The Nature Conservancy works with four different types of forest landowners: federal, state, industrial private owners and nonindustrial private land owners. In order to manage forests effectively, the Conservancy and its partners develop various management strategies based on landowner’s resources and objectives.
Public forest lands have a mandate to be managed for multiple uses including the conservation of biodiversity and natural communities, recreational opportunities and timber production. Private landowners may focus on economic returns or the recreational or aesthetic value of their forestlands. All landowners have a shared need to manage the health and resilience of their forests.

A significant threat to forest health is rapid climate variability. The Nature Conservancy is developing climate-specific key ecological attributes (KEA’s) to help landowners assess and manage risk from climate variability. By using climate mapping technology, the Conservancy is able to identify forests more at risk to climate change. We assess the vulnerability and quantify the economic risk of a forest type to its landowner, and then we recommend management activities based on those relative risks. Those recommendations will ideally be adopted into the landowner’s forest management plans.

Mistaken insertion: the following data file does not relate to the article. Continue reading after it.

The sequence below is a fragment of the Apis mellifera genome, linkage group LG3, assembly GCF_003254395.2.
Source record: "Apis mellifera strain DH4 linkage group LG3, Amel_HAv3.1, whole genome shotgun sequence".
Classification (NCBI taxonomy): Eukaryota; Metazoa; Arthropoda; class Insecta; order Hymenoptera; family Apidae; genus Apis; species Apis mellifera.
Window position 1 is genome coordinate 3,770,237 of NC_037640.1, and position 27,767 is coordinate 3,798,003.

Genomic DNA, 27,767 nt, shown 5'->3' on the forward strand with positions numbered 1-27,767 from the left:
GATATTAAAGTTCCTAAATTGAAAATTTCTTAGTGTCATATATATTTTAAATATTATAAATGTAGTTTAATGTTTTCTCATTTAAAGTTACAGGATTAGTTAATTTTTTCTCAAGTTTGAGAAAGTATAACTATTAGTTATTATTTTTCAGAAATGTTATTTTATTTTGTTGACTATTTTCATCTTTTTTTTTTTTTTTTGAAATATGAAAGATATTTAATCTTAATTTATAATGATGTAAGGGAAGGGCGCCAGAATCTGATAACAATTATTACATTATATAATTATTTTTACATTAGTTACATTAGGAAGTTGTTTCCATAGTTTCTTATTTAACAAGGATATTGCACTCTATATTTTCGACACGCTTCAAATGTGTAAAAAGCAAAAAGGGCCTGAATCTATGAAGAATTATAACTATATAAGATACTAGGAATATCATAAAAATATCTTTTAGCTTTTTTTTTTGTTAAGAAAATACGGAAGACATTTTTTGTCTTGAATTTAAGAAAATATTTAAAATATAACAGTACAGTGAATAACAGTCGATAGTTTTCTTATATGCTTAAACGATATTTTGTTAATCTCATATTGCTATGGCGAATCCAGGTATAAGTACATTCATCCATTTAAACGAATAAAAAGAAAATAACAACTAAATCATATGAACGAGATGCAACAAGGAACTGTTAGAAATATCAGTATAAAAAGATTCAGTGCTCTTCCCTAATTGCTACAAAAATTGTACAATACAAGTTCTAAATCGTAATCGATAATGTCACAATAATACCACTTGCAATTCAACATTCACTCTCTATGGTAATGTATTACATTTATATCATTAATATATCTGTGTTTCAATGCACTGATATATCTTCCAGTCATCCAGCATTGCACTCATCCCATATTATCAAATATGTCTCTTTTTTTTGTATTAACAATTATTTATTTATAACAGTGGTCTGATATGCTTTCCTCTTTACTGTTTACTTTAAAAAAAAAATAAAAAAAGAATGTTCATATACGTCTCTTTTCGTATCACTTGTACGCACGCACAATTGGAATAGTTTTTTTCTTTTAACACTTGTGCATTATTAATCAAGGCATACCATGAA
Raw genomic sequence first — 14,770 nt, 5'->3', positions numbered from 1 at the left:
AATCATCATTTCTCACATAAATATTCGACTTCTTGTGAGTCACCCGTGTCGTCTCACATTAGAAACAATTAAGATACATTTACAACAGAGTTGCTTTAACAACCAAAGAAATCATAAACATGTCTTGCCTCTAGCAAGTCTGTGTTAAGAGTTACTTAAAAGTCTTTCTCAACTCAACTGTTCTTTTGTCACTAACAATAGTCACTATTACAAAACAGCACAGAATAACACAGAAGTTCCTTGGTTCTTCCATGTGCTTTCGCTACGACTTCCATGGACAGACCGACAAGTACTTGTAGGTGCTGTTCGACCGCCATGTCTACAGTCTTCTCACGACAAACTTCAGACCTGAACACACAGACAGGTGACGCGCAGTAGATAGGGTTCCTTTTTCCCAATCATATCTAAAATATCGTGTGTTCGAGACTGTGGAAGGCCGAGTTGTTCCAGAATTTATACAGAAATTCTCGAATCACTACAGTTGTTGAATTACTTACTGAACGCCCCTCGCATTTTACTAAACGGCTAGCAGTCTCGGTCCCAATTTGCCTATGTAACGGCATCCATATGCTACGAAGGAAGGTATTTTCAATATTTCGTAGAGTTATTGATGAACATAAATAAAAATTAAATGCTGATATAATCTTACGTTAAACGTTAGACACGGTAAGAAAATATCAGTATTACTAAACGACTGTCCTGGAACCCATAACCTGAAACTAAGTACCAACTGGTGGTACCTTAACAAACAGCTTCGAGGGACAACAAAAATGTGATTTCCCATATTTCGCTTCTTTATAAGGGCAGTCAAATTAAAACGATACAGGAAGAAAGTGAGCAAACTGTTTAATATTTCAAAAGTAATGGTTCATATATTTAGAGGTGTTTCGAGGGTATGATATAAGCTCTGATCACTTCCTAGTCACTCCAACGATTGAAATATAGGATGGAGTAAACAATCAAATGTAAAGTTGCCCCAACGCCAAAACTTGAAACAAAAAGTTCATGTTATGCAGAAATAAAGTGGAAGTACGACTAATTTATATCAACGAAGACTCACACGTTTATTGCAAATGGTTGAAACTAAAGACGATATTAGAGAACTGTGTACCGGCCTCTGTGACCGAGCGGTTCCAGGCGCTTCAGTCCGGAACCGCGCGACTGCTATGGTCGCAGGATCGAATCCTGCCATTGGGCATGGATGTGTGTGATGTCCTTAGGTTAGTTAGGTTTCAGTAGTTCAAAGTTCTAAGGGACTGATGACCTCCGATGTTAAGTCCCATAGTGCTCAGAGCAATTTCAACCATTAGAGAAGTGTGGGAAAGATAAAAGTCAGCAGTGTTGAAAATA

KEAs were developed to give a land manager a better understanding of the overall ecological function of a forested stand. While traditional forest metrics are included in KEA data, KEAs also assess forest attributes related to both species and structural diversity as well as a forest's capacity to adapt to a changing climate. When used as an inventory tool, KEAs can help a land manager develop management prescriptions that focus on improving the overall ecological integrity of a forested stand while focusing on overall productivity.